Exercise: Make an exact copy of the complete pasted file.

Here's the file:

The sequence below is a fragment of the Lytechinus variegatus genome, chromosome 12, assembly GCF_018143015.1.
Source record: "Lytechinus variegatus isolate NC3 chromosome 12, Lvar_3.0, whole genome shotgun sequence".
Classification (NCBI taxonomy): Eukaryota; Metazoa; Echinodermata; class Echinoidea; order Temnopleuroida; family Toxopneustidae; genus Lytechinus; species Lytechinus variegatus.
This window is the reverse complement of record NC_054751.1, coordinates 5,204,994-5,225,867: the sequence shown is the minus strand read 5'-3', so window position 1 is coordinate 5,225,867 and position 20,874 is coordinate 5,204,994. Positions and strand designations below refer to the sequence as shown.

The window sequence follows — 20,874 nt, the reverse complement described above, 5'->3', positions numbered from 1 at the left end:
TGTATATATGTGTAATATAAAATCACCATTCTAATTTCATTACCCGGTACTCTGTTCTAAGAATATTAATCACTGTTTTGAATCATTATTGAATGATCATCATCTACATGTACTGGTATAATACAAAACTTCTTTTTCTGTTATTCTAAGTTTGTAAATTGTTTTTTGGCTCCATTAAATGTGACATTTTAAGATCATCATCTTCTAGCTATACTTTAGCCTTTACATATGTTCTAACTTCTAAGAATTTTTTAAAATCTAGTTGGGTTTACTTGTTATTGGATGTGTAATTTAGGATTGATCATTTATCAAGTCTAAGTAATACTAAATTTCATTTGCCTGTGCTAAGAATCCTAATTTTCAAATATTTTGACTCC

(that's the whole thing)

The sequence below is a fragment of the Lytechinus variegatus genome, chromosome 12, assembly GCF_018143015.1.
Source record: "Lytechinus variegatus isolate NC3 chromosome 12, Lvar_3.0, whole genome shotgun sequence".
Classification (NCBI taxonomy): Eukaryota; Metazoa; Echinodermata; class Echinoidea; order Temnopleuroida; family Toxopneustidae; genus Lytechinus; species Lytechinus variegatus.
This window is the reverse complement of record NC_054751.1, coordinates 5,204,994-5,225,867: the sequence shown is the minus strand read 5'-3', so window position 1 is coordinate 5,225,867 and position 20,874 is coordinate 5,204,994. Positions and strand designations below refer to the sequence as shown.

The window sequence follows — 20,874 nt, the reverse complement described above, 5'->3', positions numbered from 1 at the left end:
TGTATATATGTGTAATATAAAATCACCATTCTAATTTCATTACCCGGTACTCTGTTCTAAGAATATTAATCACTGTTTTGAATCATTATTGAATGATCATCATCTACATGTACTGGTATAATACAAAACTTCTTTTTCTGTTATTCTAAGTTTGTAAATTGTTTTTTGGCTCCATTAAATGTGACATTTTAAGATCATCATCTTCTAGCTATACTTTAGCCTTTACATATGTTCTAACTTCTAAGAATTTTTTAAAATCTAGTTGGGTTTACTTGTTATTGGATGTGTAATTTAGGATTGATCATTTATCAAGTCTAAGTAATACTAAATTTCATTTGCCTGTGCTAAGAATCCTAATTTTCAAATATTTTGACTCC